Sunday, February 18, 2018

NPR Sunday Puzzle (Feb 18, 2018): Hot Spots Not to be Forgot

NPR Sunday Puzzle (Feb 18, 2018): Hot Spots Not to be Forgot:
PRIOR WEBSITE PUZZLE:
Q: An easy-sounding challenge this week that turns out to be not so easy: Two major U.S. cities, each with two-word names, each have an unusual property: The last two letters of the first word in the name are the same as the last two letters of the second word in the name — like University City, in Missouri, in which both "university" and "city" end in "-ty." But both cities in my answer are much larger. According to the 2010 U.S. census, each city has more than a quarter-million people. What cities are they?
Don't miss any of the bright spots in the photo here (courtesy of NASA). If you think Mr. Shortz made a mistake in the population count, he did not.

Update: The puzzle above is apparently *not* the puzzle that was presented on air. Here's the one that was presented on-air and has now been corrected on the website.
ON-AIR PUZZLE:
Q: Take the start of the name of a country and the end of that country's capital. Put the parts together, one after the other, and you'll get the last name of a character in a very popular movie. It's a character everyone knows. Who is it?
This one's easier and less controversial. I'm guessing it was inspired by another recent puzzle.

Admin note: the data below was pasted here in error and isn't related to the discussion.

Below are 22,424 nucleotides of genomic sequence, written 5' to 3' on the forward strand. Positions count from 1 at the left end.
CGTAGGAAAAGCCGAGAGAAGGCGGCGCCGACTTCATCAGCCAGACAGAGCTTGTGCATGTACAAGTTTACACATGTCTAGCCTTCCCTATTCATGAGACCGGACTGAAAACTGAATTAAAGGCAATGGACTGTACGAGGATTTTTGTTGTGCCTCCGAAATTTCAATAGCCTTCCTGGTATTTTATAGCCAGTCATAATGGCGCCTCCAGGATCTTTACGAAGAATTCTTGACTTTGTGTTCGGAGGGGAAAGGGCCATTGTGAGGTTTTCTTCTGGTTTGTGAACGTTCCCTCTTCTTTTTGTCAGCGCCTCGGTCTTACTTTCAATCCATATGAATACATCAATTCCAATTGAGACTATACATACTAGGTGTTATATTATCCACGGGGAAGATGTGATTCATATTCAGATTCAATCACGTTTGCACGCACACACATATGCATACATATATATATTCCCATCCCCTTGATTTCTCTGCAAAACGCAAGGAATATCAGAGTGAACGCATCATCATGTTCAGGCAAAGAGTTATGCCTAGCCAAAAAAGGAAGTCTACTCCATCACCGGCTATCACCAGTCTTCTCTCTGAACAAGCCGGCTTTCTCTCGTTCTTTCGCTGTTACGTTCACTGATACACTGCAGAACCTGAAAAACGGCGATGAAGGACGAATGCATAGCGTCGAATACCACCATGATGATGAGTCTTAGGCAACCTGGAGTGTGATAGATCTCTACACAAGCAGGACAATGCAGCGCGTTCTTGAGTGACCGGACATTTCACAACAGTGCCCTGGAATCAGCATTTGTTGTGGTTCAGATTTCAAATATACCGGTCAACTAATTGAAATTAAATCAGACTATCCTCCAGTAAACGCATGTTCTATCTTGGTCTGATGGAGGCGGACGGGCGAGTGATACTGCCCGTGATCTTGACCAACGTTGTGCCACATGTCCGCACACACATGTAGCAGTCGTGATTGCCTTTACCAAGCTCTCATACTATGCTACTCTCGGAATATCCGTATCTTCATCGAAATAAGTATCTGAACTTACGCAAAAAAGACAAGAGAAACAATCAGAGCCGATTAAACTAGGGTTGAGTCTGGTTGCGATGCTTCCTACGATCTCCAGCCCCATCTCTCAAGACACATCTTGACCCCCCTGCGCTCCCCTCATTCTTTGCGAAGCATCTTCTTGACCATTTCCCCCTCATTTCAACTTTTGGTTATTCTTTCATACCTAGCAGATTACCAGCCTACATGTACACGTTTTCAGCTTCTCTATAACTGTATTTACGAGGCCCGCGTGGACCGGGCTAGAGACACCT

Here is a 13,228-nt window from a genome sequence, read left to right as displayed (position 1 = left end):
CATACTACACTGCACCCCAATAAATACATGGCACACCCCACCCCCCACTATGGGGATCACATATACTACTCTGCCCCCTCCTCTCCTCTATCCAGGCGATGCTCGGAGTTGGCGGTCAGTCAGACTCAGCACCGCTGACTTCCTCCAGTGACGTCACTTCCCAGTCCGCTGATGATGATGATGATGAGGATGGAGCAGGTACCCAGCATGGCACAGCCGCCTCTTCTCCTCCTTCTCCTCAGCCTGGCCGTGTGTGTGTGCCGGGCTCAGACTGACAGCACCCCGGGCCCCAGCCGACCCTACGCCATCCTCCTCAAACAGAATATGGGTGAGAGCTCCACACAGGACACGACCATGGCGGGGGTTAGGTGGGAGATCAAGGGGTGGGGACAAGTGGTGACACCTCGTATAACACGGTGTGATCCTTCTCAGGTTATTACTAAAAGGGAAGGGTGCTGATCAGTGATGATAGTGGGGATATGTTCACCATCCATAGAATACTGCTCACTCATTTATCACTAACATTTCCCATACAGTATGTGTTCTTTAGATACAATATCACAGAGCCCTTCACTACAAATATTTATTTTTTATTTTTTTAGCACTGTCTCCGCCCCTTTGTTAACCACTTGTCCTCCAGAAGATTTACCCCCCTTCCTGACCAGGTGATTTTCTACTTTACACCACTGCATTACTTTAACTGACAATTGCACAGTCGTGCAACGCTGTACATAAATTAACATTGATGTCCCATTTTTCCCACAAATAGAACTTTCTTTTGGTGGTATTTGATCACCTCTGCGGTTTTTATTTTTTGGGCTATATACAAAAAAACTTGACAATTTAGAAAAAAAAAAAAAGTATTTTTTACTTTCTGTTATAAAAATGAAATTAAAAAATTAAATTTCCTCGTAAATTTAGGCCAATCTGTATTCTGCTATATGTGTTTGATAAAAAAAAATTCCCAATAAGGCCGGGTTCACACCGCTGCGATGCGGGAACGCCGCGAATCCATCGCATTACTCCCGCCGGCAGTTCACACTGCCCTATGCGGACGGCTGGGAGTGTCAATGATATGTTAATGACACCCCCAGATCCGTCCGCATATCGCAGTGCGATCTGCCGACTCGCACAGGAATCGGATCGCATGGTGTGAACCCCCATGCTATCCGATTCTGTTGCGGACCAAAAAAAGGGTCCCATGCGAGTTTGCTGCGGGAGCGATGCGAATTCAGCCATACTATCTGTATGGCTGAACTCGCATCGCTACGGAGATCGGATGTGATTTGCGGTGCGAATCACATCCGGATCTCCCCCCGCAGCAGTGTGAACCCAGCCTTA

Sunday, February 11, 2018

NPR Sunday Puzzle (Feb 11, 2018): Put Your Back Into It

Sunday Puzzle (Feb 11, 2018): Put Your Back Into It:
Q: Name part of the human body in six letters. Add an R and rearrange the result to name a part of the body in seven letters. What are they?
I went through three ENTIRE lists until I figured out the answer.

Edit: The first *3* letters of ENTIRE are ENT (Ear, Nose and Throat)
A: Tonsil and Nostril

Sunday, February 04, 2018

NPR Sunday Puzzle (Feb 4, 2018): Getting Short with You

NPR Sunday Puzzle (Feb 4, 2018): Getting Short with You:
Q: In English, a short "u" sound is usually spelled with a "u," as in "fun" and "luck." Occasionally it's spelled with an "o," as in "come" and "love." Can you name two everyday one-syllable words in which a short "u" sound is spelled with an "a"?
I used to wear corduroy pants.

Edit: What was I thinking?
A: WHAT, WAS